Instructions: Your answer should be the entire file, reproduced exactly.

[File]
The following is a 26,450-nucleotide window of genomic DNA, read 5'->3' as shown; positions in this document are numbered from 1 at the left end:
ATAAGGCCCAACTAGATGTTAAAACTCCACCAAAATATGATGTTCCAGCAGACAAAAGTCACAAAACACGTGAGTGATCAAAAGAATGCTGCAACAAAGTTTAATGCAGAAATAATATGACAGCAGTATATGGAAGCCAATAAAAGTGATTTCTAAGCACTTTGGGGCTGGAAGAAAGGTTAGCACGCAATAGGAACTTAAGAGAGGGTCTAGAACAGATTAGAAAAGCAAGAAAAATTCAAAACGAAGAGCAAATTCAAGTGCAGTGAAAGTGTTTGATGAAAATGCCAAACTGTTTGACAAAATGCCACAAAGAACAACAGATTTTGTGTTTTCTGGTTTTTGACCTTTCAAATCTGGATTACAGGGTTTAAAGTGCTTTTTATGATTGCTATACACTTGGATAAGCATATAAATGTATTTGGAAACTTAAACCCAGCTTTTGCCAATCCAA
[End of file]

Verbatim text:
The following is a 26,450-nucleotide window of genomic DNA, read 5'->3' as shown; positions in this document are numbered from 1 at the left end:
ATAAGGCCCAACTAGATGTTAAAACTCCACCAAAATATGATGTTCCAGCAGACAAAAGTCACAAAACACGTGAGTGATCAAAAGAATGCTGCAACAAAGTTTAATGCAGAAATAATATGACAGCAGTATATGGAAGCCAATAAAAGTGATTTCTAAGCACTTTGGGGCTGGAAGAAAGGTTAGCACGCAATAGGAACTTAAGAGAGGGTCTAGAACAGATTAGAAAAGCAAGAAAAATTCAAAACGAAGAGCAAATTCAAGTGCAGTGAAAGTGTTTGATGAAAATGCCAAACTGTTTGACAAAATGCCACAAAGAACAACAGATTTTGTGTTTTCTGGTTTTTGACCTTTCAAATCTGGATTACAGGGTTTAAAGTGCTTTTTATGATTGCTATACACTTGGATAAGCATATAAATGTATTTGGAAACTTAAACCCAGCTTTTGCCAATCCAA